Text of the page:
Rating: 3.75/5Of late, the term supergroup is bandied about so carelessly and without irony to describe groups so obviously not super, that it seems an insufficient descriptor of Rocket Juice and the Moon. It gets applied to bands comprised of indie-rockers in middling other bands, collaborations and untested new assemblies of familiar names. Shouldn’t a supergroup meet certain standards of recognizability and quality? If so, Rocket Juice and the Moon are an essential supergroup and the Monsters of Folk are a hipster’s best impression of one. (And I like the Monsters of Folk!)
The group’s self-titled album cements an Afrobeat project that was many years in development for Damon Albarn, Tony Allen and Flea. It combines the three renowned innovators in their respective genres with an assortment of African and African-American vocalists to produce a soulful and occasionally trippy hour of music. Truly, I can find no fault with Allen’s infectious beats or with Flea’s vibrant bass riffs. Both are masters who revel in their collaboration, slinging riffs and rhythms with glee. This game of tag scrambles beneath Albarn’s indie-wise, simmering guitar riffs and growling synths. It’s a modern base for Erykah Badu’s songbird voice and M.anifest’s marveling rhymes. If not for its understatement and Flea’s strutting bass feature, with its blend of R&B and robotic Auto-Tune, Badu’s “Hey, Shooter” could have fit in on Janelle Monae’s 2010 album The ArchAndroid. M.anifest stands out for his ability to rhyme precisely in time with Allen’s unpredictable beats, a delight when lyricists as rhythmically creative as Emily Dickinson dominate popular music.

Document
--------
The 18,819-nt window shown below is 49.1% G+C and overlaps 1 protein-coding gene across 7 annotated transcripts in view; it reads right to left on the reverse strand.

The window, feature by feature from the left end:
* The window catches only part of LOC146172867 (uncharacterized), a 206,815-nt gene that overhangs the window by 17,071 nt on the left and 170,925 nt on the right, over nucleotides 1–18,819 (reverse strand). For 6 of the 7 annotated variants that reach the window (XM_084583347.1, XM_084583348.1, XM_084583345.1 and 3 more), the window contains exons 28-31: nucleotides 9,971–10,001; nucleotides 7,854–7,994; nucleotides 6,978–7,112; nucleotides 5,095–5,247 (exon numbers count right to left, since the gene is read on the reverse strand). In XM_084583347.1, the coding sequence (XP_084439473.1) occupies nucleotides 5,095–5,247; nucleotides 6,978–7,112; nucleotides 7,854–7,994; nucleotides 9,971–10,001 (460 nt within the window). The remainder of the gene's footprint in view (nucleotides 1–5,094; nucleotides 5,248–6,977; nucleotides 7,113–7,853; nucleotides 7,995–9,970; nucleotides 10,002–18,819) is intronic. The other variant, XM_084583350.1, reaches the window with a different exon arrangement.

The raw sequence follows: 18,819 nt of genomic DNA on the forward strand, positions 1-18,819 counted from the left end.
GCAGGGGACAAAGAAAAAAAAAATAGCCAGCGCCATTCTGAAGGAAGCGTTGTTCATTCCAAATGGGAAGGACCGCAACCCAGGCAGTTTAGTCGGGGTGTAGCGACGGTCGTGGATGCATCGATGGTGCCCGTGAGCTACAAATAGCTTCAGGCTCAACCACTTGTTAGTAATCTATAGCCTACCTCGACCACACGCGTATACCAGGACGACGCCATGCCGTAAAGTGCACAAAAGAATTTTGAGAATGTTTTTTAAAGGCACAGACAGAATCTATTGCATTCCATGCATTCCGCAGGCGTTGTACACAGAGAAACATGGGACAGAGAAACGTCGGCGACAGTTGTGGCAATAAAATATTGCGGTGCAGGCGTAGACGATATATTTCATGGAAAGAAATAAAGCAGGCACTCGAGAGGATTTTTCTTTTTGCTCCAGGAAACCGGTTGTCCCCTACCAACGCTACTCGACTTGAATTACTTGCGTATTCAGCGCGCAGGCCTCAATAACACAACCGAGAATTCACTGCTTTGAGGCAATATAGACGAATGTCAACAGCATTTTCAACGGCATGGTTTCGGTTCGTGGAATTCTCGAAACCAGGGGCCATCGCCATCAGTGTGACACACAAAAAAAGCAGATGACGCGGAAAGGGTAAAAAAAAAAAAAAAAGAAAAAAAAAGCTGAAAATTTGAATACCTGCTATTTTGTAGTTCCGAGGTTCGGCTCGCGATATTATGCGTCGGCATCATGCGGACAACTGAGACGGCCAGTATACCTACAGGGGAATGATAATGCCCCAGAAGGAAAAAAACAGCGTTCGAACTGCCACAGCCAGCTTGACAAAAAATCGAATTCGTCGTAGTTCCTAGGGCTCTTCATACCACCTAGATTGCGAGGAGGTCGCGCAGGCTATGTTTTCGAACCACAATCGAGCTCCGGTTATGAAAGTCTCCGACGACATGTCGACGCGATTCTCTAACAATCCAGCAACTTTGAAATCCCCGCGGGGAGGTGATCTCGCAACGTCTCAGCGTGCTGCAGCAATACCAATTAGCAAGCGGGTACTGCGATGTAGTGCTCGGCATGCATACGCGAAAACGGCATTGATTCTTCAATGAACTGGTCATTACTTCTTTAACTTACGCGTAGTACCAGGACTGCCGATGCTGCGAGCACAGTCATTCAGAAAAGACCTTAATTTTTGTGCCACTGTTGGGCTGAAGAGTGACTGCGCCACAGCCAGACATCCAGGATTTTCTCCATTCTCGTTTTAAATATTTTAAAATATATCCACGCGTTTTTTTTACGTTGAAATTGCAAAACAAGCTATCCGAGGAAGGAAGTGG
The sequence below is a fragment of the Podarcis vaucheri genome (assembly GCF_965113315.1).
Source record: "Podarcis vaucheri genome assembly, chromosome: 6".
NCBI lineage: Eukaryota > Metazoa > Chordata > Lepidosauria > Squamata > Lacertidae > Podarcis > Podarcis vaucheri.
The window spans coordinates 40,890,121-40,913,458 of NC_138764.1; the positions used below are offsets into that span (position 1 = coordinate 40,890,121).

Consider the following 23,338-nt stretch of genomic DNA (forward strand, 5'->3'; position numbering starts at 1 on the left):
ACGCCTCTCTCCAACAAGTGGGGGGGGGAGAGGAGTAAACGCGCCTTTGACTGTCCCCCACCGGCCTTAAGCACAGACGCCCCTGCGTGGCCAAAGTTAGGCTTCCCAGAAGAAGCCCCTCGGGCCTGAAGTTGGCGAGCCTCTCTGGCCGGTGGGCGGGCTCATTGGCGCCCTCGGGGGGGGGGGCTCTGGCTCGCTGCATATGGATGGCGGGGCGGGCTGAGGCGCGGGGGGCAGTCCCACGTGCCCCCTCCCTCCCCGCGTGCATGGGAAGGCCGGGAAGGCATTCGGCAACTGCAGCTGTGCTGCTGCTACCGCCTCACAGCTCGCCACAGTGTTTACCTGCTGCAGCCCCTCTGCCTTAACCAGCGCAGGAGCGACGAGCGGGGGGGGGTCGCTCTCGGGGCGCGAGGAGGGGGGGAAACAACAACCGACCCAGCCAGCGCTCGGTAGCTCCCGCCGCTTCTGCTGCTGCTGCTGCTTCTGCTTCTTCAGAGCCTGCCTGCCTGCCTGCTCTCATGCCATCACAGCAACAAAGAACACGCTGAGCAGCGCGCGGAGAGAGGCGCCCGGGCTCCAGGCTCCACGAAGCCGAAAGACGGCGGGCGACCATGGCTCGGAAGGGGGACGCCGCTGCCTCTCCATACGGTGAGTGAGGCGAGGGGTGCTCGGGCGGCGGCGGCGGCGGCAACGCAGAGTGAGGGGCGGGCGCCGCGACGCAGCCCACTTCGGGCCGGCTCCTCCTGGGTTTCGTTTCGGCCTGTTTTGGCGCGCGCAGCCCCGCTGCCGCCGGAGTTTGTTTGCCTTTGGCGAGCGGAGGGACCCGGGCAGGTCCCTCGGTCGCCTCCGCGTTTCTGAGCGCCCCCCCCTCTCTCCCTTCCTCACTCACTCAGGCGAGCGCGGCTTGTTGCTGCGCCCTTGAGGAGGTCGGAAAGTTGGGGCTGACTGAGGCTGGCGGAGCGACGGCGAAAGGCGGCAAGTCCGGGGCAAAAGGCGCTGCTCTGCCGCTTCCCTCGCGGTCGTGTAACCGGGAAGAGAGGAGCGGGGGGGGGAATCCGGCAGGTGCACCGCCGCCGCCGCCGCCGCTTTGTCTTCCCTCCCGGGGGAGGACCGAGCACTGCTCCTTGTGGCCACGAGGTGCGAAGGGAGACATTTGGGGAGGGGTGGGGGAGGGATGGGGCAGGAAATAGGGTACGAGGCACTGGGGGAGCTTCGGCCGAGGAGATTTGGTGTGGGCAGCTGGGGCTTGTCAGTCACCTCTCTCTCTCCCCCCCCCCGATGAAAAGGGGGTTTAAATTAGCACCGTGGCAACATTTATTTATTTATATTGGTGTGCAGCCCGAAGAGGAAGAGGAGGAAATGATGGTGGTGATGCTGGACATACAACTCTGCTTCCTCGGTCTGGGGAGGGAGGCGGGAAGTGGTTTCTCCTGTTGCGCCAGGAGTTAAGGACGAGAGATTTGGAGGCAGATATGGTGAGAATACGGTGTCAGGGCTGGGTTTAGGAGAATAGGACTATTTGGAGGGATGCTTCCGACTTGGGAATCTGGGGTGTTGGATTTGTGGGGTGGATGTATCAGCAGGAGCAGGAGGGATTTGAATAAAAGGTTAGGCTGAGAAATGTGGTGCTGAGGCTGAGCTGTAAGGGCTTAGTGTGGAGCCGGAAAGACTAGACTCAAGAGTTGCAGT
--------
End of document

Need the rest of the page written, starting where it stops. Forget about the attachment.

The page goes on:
Though best known as a frontman, Albarn only sings on just two of the 18 tracks, both of them more leisurely than any others. He can throw a precise aural punch with a horn or synth—indeed, his inventive multi-instrumental experimentation is as key to the ensemble’s success as Flea’s bass or Allen’s drum kit—but Albarn cannot seem to energize his decaf voice. Independently, his tracks are pleasantly hazy; as part of the whole, they lack the energy of songs featuring M.anifest, Badu or Malian singer Fatoumata Diawara. When you demand 52 minutes of your listeners, the sleepers feel perhaps sleepier than they truly are.
The album is certainly front-loaded, with the latter half being quick cuts that are largely instrumental, if that’s your bag. Still, as a unified work, this structure raises questions like why is this so long and why hasn’t anyone sang in 10 minutes? Further questions of self-indulgence arise. Each of these artists has earned his right to indulge and if the quantity of work is in greater question than the quality, it is the listener’s duty to fast-forward through a track or two. Though the album is not flawless, it is intriguing and expertly crafted, multilingual and international, and the sort of challenge seldom undertaken and even less often done so successfully.